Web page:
• Relevant Expertise / Experience / Accomplishments: Describe who will plan, implement, and manage your project? Does the identified project team (staff, project partners, consultants, and volunteers) possess the experience and skills necessary to complete the work successfully? Cite similar project-based work that has been successfully managed and/or administered by the project team. If you are working with heritage or historical record from another culture or community, how are members of that community involved in this project?
  • Project Implementation: Provide a work plan for this project. Please include phases for planning, bidding process, fundraising, publicity, execution, and evaluation of the intended goals identified in Project Impact section. Within each phase, include responsible personnel, major milestones, tasks, outputs, and deadlines. When and in what sequence will the activities take place? What additional financial resources are needed and what are your plans for securing them? Remember, projects funded through this program must be completed within 18 months of the award date.


Chieko Phillips
(206) 477-6811

4 After You Submit

4 After You Submit


The deadline for this grant is March 4, 2020 at 5:00 pm PST. Most 4Culture grants take approximately three months from application deadline to when we announce our funding decisions. You can start your project—or the portion of your project described in your application—no earlier than April 29 , 2020, and you must complete it by November 1, 2021.

Panel Process

We make all of our funding decisions through a panel process, in which a group of peers working in heritage assesses your application. 4Culture staff facilitates the panel process, but does not score applications or try to influence the outcome.

Contracts and Payment

If we select your project for funding, your grant manager will work with you to create a contract outlining the scope of your project and a payment schedule. You’ll receive your funds once you have completed the public benefit component of your project—that’s why it’s so important to come up with a feasible way to share your project with the public.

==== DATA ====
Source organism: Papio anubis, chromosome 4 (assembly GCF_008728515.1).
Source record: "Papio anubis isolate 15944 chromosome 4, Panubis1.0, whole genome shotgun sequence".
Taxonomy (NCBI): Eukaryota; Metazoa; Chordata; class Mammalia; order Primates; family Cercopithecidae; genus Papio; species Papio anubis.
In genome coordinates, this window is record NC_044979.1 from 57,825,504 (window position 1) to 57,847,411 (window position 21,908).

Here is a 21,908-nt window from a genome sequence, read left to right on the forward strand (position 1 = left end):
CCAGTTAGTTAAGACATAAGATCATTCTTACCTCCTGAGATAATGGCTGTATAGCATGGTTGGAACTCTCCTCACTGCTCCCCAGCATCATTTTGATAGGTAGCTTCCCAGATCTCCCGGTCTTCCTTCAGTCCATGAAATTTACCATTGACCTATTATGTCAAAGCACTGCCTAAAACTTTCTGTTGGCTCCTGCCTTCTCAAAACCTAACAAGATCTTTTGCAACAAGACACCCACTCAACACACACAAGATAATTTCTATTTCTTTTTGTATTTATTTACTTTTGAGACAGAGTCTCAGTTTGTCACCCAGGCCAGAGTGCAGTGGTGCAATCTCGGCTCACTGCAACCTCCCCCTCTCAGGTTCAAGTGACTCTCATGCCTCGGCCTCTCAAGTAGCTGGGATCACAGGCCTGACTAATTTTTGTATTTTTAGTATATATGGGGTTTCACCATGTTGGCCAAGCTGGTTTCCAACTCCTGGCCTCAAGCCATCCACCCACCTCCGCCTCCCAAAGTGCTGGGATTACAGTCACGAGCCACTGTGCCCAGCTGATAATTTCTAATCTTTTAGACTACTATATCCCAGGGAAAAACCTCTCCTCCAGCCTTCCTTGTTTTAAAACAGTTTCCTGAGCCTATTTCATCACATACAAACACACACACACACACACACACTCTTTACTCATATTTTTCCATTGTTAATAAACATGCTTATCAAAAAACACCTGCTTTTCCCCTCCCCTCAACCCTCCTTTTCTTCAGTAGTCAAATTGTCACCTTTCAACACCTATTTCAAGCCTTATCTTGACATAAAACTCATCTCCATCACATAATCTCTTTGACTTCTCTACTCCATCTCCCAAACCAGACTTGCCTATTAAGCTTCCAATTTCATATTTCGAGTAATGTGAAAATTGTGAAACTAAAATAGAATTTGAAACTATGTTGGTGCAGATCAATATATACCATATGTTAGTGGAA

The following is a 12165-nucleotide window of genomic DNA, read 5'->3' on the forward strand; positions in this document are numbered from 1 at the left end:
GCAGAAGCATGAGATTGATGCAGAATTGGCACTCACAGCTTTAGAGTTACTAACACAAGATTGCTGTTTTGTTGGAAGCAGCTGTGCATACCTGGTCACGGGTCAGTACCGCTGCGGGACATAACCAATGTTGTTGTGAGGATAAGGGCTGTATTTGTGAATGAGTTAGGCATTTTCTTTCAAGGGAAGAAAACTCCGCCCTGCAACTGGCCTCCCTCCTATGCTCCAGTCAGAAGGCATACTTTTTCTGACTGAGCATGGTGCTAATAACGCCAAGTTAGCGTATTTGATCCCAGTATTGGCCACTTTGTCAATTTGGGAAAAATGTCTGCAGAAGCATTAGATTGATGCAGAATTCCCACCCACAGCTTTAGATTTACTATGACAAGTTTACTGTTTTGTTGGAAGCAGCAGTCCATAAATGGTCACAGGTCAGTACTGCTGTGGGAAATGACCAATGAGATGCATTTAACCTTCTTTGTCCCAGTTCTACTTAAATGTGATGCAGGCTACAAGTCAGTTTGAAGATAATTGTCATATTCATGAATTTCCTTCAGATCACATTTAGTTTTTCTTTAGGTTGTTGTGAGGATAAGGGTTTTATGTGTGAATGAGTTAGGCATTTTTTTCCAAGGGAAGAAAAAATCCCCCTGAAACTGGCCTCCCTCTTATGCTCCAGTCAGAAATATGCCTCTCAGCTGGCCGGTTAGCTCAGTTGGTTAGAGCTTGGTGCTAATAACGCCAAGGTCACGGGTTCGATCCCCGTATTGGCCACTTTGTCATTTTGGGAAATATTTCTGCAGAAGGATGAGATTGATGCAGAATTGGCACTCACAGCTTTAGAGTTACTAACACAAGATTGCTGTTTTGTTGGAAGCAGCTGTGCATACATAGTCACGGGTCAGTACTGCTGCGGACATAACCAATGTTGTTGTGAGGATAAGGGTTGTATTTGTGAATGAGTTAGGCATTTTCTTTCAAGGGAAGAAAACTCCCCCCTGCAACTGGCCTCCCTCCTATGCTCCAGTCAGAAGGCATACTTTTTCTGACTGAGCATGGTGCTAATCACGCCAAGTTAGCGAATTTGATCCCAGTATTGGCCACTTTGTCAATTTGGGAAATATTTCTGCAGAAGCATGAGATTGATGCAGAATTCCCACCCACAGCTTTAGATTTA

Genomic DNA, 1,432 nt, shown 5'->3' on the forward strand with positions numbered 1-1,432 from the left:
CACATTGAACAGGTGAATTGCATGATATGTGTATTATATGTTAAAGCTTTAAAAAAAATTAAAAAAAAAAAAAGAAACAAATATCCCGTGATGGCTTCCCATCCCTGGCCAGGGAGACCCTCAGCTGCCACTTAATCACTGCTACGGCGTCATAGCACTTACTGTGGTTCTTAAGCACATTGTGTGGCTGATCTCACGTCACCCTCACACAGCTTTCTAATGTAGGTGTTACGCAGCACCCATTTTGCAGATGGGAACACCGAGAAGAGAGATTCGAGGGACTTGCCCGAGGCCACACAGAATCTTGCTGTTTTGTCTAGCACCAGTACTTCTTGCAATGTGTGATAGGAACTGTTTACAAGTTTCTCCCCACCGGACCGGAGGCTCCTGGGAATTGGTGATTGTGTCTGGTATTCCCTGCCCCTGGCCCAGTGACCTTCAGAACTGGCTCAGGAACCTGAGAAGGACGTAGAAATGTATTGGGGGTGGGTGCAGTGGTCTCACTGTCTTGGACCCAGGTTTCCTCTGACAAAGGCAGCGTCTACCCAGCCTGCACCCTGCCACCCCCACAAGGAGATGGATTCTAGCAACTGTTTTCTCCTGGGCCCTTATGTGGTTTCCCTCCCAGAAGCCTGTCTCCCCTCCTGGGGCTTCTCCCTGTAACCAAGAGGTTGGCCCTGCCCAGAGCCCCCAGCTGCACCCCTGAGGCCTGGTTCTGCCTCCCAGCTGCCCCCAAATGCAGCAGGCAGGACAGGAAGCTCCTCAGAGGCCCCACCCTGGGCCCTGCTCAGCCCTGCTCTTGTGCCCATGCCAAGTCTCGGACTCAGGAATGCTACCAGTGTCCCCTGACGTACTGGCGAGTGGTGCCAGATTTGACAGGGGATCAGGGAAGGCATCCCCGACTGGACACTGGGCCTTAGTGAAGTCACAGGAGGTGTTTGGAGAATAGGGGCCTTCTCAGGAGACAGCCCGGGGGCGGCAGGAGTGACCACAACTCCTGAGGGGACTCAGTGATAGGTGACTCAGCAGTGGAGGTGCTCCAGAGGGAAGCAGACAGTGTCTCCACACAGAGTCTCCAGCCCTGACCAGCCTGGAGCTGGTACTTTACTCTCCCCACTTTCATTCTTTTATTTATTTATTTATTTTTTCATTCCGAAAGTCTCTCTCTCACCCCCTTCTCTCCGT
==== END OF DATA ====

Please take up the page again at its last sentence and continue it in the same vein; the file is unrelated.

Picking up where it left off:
Requirements and Appeals

Learn about what will be required if you are awarded a grant, and about the process for appeal of a 4Culture decision.

5 Apply

5 Apply

Once you’ve started your application, you can save after each step and sign out—your application will be saved as a draft that you can continue to work on up to the deadline. Once you hit “Submit,” your application is final. Please do not hesitate to contact us if you have any questions during the process.

What We Require

We will not consider your application without the materials listed here. We strongly recommend assembling them before you login and begin your application, and encourage you to call or email us with any questions as you work on these materials.

Demographic Information

Your profile in our portal must provide demographic information for the current year for yourself and, if you are applying as an organization, for your board and paid staff. We use this information to help us understand how well we are doing in our efforts to reach all communities in King County.

Project budget

Use the budget form embedded in the application to record expected revenues and expenses, and explain what you intend to use the 4Culture request for in the notes section of Project Budget. The total revenues and expenses must match. In-kind should match in revenues and expenses.


You may submit up to three images, estimates, and/or other support documents. Accepted file types are .doc, .docx, .pdf, .jpg, and .gif. Individual files must be less than 2 MB. Attachments may include photos, bids, estimates, letters of support, drawings, maps, copies of media coverage, previous research, studies, or reports to help illustrate your proposal.